The Prisoner had nothing to the purpose to say in his defence.
Guilty 4 s. and 10 d.
Reginard Trotter. On Saturday the 14th of Nov. the Prisoner came into my house; I am a publican . She came into my house and took these things; I sent to her to know if she did not take them; and in about an hour afterwards I found them at the broker's.
Q. Where did the Prisoner confess the fact?
Trotter. She confest it to the constable of the night, she had pawned them at Mr. Wilson's, in another name, and she confest she had stole the tea-kettle.
Clark. I live at the Rose in St. Bride's-alley, the Prisoner brought the tea-kettle and box-iron, and I lent her half a crown uponthem; she confest before the Alderman, she took the tea-kettle, and another woman gave her the box-iron.
Mr. Trotter came to our shop to ask for these things, and we told him we had them; Mr. Trotter took her up on Saturday night, and carried her before the Alderman on Monday morning.
The Prisoner said in her defence, that the tea-kettle was given to her by Mr. Trotter's kinswoman.
Margaret Whitaker . I have known the Prisoner five years and a half, till she went into Mr. Wilson's house, the brother-in-law to the Prosecutor; and there I believe she was ruined.
William Grey . I had thirty sheep in my charge at Mr. Thomas Wright 's door. On this day sev'night, a little after ten, the Prisoner took one of them from the hooks, and carried it away; they were carcasses of sheep for the market, and she was stopt in Somerset-street with the Sheep in her basket.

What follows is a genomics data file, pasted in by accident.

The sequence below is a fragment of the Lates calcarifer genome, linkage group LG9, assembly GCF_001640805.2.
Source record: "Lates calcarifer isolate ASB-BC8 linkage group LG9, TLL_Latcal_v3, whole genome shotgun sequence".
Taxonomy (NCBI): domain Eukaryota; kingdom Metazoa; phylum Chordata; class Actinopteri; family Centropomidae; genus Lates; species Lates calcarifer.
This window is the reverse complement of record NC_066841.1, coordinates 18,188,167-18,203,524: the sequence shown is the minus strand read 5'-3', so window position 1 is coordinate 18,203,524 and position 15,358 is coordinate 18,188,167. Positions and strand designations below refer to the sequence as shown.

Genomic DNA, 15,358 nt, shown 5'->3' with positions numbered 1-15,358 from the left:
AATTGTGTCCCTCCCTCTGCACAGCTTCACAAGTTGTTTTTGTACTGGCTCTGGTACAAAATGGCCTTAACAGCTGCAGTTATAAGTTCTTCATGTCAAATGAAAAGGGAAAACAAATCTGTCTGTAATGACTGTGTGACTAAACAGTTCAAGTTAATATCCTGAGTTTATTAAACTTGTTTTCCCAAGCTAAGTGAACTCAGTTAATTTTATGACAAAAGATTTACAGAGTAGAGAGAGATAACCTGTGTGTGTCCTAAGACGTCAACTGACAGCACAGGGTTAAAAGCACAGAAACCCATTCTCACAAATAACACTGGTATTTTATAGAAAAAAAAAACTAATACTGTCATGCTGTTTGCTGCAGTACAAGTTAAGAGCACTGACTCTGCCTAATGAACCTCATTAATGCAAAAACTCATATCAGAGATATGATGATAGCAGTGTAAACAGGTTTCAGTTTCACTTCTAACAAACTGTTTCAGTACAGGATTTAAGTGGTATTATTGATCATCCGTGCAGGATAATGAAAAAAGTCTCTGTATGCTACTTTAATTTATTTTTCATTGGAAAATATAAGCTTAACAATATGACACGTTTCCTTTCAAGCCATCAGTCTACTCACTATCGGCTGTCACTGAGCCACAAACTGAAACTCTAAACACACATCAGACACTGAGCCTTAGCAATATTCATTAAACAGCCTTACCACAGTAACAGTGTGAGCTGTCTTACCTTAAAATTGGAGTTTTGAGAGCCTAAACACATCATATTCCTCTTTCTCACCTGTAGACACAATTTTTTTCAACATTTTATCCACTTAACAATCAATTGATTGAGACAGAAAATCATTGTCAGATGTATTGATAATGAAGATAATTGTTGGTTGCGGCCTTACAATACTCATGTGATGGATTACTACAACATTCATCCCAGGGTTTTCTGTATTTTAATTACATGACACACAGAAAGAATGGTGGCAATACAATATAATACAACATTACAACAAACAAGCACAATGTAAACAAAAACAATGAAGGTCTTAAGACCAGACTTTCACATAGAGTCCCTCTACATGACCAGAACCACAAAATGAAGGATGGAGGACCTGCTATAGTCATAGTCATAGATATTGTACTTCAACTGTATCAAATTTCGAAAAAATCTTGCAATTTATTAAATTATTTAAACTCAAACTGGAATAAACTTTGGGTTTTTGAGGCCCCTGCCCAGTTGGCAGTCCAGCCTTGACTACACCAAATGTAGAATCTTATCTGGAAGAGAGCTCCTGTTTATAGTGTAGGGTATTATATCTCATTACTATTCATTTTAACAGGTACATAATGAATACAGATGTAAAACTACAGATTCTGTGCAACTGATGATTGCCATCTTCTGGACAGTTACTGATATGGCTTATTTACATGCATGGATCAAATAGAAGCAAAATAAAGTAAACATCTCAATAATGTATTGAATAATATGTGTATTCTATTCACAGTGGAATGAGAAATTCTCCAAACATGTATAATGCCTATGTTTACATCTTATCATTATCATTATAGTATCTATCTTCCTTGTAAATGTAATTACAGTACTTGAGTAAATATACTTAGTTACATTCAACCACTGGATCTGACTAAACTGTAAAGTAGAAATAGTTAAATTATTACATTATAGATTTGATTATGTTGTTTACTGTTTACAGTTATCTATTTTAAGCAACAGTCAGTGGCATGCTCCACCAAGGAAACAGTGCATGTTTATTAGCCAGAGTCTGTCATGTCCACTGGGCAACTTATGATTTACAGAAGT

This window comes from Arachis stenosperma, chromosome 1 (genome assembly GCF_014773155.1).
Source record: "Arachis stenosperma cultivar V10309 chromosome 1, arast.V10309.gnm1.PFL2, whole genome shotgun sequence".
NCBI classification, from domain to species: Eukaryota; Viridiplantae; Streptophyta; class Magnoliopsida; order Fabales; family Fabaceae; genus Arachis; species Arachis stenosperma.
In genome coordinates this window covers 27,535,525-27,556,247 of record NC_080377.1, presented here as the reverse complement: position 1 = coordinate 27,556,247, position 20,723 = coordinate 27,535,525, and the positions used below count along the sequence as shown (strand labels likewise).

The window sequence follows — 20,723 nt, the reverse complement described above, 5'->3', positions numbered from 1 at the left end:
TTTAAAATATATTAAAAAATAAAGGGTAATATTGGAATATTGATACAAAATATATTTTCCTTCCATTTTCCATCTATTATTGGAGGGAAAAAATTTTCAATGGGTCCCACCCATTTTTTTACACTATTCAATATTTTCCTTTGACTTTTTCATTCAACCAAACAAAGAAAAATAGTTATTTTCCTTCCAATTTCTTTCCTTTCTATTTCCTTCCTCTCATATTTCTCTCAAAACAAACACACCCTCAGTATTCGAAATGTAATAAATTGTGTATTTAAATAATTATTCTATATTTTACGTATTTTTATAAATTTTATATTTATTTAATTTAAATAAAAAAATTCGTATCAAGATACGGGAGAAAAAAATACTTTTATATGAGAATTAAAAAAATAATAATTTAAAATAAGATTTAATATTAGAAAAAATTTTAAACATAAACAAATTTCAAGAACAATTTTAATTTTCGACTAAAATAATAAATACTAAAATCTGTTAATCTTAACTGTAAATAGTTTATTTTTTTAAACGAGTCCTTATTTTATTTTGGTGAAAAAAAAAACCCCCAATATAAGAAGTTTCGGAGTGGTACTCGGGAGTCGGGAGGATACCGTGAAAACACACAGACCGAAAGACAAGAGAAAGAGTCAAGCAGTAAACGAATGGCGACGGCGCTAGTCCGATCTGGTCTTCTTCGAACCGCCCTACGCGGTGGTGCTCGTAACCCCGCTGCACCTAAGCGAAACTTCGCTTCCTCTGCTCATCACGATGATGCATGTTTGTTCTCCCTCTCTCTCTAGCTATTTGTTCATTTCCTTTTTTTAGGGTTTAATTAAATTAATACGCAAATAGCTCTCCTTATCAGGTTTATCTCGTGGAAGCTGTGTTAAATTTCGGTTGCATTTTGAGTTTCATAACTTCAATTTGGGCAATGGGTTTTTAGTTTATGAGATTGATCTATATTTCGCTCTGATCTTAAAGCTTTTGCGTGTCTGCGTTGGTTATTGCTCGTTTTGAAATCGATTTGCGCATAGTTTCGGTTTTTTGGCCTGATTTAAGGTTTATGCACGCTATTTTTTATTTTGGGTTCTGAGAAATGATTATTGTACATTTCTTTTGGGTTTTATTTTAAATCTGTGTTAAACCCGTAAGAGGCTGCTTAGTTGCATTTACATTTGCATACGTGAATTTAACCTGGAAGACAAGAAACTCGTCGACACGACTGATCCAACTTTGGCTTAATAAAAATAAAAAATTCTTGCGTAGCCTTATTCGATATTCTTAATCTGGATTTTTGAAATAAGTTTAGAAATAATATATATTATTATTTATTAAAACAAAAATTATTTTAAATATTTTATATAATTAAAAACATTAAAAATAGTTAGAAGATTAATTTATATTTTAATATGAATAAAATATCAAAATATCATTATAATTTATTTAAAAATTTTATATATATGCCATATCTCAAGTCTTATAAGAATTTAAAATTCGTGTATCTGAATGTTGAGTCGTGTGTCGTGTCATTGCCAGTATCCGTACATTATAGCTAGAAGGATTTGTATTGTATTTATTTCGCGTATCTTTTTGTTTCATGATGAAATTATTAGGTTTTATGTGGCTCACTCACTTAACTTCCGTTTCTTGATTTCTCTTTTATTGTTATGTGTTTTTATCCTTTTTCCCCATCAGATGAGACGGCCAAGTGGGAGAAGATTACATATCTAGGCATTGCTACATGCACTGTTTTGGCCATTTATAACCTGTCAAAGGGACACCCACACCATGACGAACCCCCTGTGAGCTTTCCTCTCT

Q. Did the basket hold it?
Grey. Yes, Sir; she put it under her arm, she said, a man gave it her coming from Whitechapel: I am sure it was Mr. Wright's sheep.
Court. So you are sure the Prisoner is the woman?
Grey. Yes, Sir; I wish I was so sure to go to heaven, I should be glad to leave the world this minute.
John Bradshaw . Last Wednesday night I was going through Whitechapel-bars, and I heard a little girl cry stop thief; I said to the girl, who is it? she said it was that woman; I followed her, and askt her what she had got; she swore at me, I took hold of her, and found the sheep in her basket of lemons, and brought her to Mr. Wright's door.
Q. to Prisoner. Will you ask the witness any questions?
Prisoner. This witness took me forcibly to the place, he dragged me along to the watch-house.
Q. Whose was it?